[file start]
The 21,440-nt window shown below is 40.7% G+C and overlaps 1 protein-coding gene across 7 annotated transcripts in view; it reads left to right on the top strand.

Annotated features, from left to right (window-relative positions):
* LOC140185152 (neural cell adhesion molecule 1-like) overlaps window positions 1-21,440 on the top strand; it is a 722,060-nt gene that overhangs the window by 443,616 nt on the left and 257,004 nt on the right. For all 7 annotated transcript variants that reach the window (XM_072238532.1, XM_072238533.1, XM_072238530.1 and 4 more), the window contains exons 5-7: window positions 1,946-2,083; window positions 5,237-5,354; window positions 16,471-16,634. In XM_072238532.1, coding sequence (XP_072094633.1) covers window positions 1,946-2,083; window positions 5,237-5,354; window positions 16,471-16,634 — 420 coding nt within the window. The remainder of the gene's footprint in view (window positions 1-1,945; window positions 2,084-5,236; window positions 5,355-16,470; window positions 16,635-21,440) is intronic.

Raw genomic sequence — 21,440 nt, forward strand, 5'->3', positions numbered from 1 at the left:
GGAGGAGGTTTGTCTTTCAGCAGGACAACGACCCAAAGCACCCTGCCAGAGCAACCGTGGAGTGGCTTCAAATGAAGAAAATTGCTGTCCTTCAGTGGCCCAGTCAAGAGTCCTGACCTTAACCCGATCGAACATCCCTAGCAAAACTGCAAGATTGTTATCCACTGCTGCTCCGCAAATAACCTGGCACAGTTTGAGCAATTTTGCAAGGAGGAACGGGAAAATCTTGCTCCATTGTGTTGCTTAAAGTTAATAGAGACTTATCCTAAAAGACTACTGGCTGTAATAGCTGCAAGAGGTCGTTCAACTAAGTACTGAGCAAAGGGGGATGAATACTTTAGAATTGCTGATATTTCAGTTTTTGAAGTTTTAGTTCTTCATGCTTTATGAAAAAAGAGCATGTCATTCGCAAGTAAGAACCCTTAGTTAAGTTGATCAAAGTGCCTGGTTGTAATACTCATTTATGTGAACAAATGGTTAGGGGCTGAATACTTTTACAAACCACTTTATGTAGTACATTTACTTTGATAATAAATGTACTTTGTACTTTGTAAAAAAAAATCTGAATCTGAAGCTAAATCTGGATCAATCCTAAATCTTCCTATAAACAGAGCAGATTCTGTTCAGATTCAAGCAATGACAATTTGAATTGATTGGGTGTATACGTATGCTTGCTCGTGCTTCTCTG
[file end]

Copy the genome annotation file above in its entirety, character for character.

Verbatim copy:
The 21,440-nt window shown below is 40.7% G+C and overlaps 1 protein-coding gene across 7 annotated transcripts in view; it reads left to right on the top strand.

Annotated features, from left to right (window-relative positions):
* LOC140185152 (neural cell adhesion molecule 1-like) overlaps window positions 1-21,440 on the top strand; it is a 722,060-nt gene that overhangs the window by 443,616 nt on the left and 257,004 nt on the right. For all 7 annotated transcript variants that reach the window (XM_072238532.1, XM_072238533.1, XM_072238530.1 and 4 more), the window contains exons 5-7: window positions 1,946-2,083; window positions 5,237-5,354; window positions 16,471-16,634. In XM_072238532.1, coding sequence (XP_072094633.1) covers window positions 1,946-2,083; window positions 5,237-5,354; window positions 16,471-16,634 — 420 coding nt within the window. The remainder of the gene's footprint in view (window positions 1-1,945; window positions 2,084-5,236; window positions 5,355-16,470; window positions 16,635-21,440) is intronic.

Raw genomic sequence — 21,440 nt, forward strand, 5'->3', positions numbered from 1 at the left:
GGAGGAGGTTTGTCTTTCAGCAGGACAACGACCCAAAGCACCCTGCCAGAGCAACCGTGGAGTGGCTTCAAATGAAGAAAATTGCTGTCCTTCAGTGGCCCAGTCAAGAGTCCTGACCTTAACCCGATCGAACATCCCTAGCAAAACTGCAAGATTGTTATCCACTGCTGCTCCGCAAATAACCTGGCACAGTTTGAGCAATTTTGCAAGGAGGAACGGGAAAATCTTGCTCCATTGTGTTGCTTAAAGTTAATAGAGACTTATCCTAAAAGACTACTGGCTGTAATAGCTGCAAGAGGTCGTTCAACTAAGTACTGAGCAAAGGGGGATGAATACTTTAGAATTGCTGATATTTCAGTTTTTGAAGTTTTAGTTCTTCATGCTTTATGAAAAAAGAGCATGTCATTCGCAAGTAAGAACCCTTAGTTAAGTTGATCAAAGTGCCTGGTTGTAATACTCATTTATGTGAACAAATGGTTAGGGGCTGAATACTTTTACAAACCACTTTATGTAGTACATTTACTTTGATAATAAATGTACTTTGTACTTTGTAAAAAAAAATCTGAATCTGAAGCTAAATCTGGATCAATCCTAAATCTTCCTATAAACAGAGCAGATTCTGTTCAGATTCAAGCAATGACAATTTGAATTGATTGGGTGTATACGTATGCTTGCTCGTGCTTCTCTG